Now perform a change. For example add a html heading like this:

<body ...>

  <h1>Our test Headline</h1>

Tip: Code completion

  • [CTRL] + [SPACE] activates code completion
  • Example:
    • Write "<div sty" and hit [CTRL] + [SPACE]
    • You get a list of suggestions. Use the "arrow down" key to choose "style"
    • Now move the cursor between the quotes, write "fon" and hit [CTRL] + [SPACE] again.
    • You're now presented a list of valid css attributes that begin with "fon". Choose "font-weight" and hit [ENTER]
    • Now hit [CTRL] + [SPACE] again and select a "font-weight" option, like "bold"

Now hit [CTRL] + s to save the file.

Refresh your browser to check if your changes worked as desired.

Tips and Tool for the Browser

We recommend using Firefox with the following add-ons:

  • Firebug
    The most powerful tool. Press [F12] to enable. Firebug let's you inspect your html markup and css styles very easily. Also great for javascript debugging.
  • Web Developer
    Adds a toolbar to Firefox. Best of: image information, ruler to measure widths and heights, offline html validation.
  • User Agent Switcher
    Great for mobile/reponsive development. Let you simulate an iPhone.

Commit your changes to Subversion

Now that you implemented your changes it's time to safely store them in the subversion repository.

  • Click on your project in the explorer
  • Press F5 to make sure Eclipse detects all changes.
  • Right click on your project (in the explorer) and select "Team -> Commit"
  • Enter a good description for your changes
  • In the bottom area part you see a list of all changes. Select or deselect files at will.
  • Tip: double click on a file to see a graphical text comparison. Very handy to go through your changes and to check if everything is correct.
  • Finally commit by clicking "OK"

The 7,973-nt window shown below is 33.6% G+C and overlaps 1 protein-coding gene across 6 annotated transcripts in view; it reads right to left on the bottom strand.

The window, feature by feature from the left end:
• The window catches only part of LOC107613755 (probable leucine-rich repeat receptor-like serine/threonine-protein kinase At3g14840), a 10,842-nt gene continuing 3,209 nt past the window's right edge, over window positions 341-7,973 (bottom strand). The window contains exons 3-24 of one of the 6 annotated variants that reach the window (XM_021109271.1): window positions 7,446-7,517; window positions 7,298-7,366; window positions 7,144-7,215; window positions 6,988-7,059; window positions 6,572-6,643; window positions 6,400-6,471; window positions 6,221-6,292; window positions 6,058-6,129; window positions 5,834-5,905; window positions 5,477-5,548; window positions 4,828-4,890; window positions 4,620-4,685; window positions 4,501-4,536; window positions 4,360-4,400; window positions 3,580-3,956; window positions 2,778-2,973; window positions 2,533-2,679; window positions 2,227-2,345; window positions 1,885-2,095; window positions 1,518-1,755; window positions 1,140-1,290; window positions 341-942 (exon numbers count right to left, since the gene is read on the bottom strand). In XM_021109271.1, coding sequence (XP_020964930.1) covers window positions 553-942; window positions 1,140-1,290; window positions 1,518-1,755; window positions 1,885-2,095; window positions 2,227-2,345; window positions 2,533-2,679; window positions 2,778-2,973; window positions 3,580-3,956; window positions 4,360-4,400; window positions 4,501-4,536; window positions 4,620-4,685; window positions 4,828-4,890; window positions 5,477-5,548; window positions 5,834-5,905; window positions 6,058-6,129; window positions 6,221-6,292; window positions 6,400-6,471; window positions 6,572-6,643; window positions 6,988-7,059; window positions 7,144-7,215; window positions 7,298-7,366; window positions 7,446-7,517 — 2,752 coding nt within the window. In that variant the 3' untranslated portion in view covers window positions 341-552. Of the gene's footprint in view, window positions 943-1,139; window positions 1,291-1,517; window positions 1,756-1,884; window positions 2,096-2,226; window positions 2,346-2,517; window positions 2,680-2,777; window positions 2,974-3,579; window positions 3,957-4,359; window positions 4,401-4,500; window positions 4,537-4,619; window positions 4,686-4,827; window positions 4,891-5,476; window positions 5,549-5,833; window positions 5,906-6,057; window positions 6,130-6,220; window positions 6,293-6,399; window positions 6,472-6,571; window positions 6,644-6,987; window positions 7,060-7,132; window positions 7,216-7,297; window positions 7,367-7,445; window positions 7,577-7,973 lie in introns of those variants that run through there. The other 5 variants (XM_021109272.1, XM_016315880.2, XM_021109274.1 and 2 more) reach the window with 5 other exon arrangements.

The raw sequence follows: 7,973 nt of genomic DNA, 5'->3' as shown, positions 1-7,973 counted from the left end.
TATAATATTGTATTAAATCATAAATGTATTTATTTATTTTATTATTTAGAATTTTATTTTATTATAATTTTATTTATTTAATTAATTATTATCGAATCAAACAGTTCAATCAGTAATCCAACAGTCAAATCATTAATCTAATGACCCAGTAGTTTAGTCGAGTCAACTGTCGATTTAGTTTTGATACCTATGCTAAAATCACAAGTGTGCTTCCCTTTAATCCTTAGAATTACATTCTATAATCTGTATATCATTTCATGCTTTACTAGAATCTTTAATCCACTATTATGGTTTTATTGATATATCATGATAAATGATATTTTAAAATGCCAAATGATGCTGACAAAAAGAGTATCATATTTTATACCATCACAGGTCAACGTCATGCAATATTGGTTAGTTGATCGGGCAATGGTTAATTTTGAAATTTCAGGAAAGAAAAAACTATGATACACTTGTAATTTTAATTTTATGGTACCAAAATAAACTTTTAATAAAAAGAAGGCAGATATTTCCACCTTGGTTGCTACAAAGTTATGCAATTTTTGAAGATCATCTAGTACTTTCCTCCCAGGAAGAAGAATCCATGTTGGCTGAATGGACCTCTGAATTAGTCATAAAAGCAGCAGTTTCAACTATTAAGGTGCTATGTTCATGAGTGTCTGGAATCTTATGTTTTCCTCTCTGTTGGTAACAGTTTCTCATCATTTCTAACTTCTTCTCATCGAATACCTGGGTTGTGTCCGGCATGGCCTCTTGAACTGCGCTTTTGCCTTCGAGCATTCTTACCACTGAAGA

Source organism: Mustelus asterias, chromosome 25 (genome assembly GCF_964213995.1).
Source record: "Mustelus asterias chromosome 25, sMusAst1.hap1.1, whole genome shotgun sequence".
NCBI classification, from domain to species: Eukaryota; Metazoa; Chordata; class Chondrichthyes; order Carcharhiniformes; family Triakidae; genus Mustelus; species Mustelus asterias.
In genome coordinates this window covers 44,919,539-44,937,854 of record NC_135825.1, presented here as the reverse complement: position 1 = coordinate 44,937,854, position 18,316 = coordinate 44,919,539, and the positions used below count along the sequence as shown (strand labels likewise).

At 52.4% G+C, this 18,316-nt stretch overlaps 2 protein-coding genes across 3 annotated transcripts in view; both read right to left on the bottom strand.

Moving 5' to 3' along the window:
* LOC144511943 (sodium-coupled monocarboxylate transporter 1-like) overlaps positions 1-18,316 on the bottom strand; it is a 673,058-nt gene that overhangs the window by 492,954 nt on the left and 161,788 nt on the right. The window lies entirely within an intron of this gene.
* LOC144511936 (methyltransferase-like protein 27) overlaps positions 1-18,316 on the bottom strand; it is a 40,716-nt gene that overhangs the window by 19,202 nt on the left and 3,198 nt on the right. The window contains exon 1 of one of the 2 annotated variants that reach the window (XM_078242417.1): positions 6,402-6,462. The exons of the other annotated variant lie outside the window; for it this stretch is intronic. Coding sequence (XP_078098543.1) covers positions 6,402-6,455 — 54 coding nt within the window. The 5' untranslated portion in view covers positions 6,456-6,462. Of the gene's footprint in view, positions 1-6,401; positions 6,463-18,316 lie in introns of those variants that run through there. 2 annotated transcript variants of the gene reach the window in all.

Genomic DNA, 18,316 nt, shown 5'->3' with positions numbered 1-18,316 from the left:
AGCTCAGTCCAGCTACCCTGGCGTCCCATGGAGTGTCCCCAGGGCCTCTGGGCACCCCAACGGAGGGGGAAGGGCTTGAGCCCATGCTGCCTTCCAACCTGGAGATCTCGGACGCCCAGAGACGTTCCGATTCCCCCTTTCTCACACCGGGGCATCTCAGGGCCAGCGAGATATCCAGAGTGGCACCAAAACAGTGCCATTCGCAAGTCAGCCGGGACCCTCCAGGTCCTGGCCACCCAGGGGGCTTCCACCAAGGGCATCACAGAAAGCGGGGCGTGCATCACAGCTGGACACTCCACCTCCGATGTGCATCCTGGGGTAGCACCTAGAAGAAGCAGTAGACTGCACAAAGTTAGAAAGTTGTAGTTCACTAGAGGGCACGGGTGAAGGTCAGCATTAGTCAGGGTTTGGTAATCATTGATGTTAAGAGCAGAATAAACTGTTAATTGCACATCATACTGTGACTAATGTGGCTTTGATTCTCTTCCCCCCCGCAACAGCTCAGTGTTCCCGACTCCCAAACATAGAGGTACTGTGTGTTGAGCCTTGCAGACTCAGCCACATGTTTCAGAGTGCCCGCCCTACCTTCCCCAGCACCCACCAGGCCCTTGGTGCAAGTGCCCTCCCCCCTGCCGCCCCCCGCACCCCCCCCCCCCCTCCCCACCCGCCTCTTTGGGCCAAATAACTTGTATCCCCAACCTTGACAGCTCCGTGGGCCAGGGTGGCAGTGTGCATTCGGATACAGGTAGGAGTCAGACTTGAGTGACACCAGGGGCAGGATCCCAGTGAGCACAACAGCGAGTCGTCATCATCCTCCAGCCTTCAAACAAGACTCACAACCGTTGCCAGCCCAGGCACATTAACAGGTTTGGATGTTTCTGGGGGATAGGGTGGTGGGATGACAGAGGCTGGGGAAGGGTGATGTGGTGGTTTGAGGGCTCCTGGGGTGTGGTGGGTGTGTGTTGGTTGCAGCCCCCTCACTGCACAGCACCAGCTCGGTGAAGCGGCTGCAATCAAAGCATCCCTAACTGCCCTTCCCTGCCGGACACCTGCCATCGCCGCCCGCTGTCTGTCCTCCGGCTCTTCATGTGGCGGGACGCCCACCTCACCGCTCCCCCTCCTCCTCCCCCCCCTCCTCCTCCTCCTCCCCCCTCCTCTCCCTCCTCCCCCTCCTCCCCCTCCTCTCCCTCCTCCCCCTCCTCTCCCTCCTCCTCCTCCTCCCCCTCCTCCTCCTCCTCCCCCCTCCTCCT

As a rule of thumb: Commit early, commit often!


Last but not least: publish your changes to the "real" online website.

  • Click on your project in the explorer
  • Run "publish" from the external tools dialogue.
  • If you're sure you want to publish, confirm with "y" in the "Console" area at the bottom.

Note: that your local developer's database data is not pushed to the production website.

Done! You've now successfully worked through the complete development workflow!

More Tips

Handling of database data

The refresh completely script always overwrites your local database with the database from the online website.

Therefore do all permanent changes to the database on the live website, and call the get "get and load production database" external tool (see below) afterwards.

Rule of Thumb: Everything the customer can edit on the website is database data. Persistend changes have to be done on the live website.

And here are some time savers:

Quick Repository Update

Example: your fellow developer updated a file in your custom svn repo. You just want to grab that update quickly:

  • Right click on your project, or a subfolder in the explorer and select "Team -> Update to HEAD"
    (HEAD is the newest revision in the repo)
  • Press F5 to make sure Eclipse detects all changes.

Get Production Database

If you want to grab the actual database of your online website quickly:

  • Click on your project in the explorer
  • Run "get and load production database" from the external tools dialogue.

Get Production Uploads

If you want to retrieve newley uploaded images or other files do:

  • Click on your project in the explorer
  • Run "get and load production uploads" from the external tools dialogue.

Quick Publish Only Files

If you have just changed some files you can speed up the publish process as follows:

  • Click on your project in the explorer
  • Run "publish only files" from the external tools dialogue.
  • If you're sure you want to publish, confirm with "y" in the "Console" area at the bottom.

The difference to the normal publish process: No ullright database updates (migrations) are performed.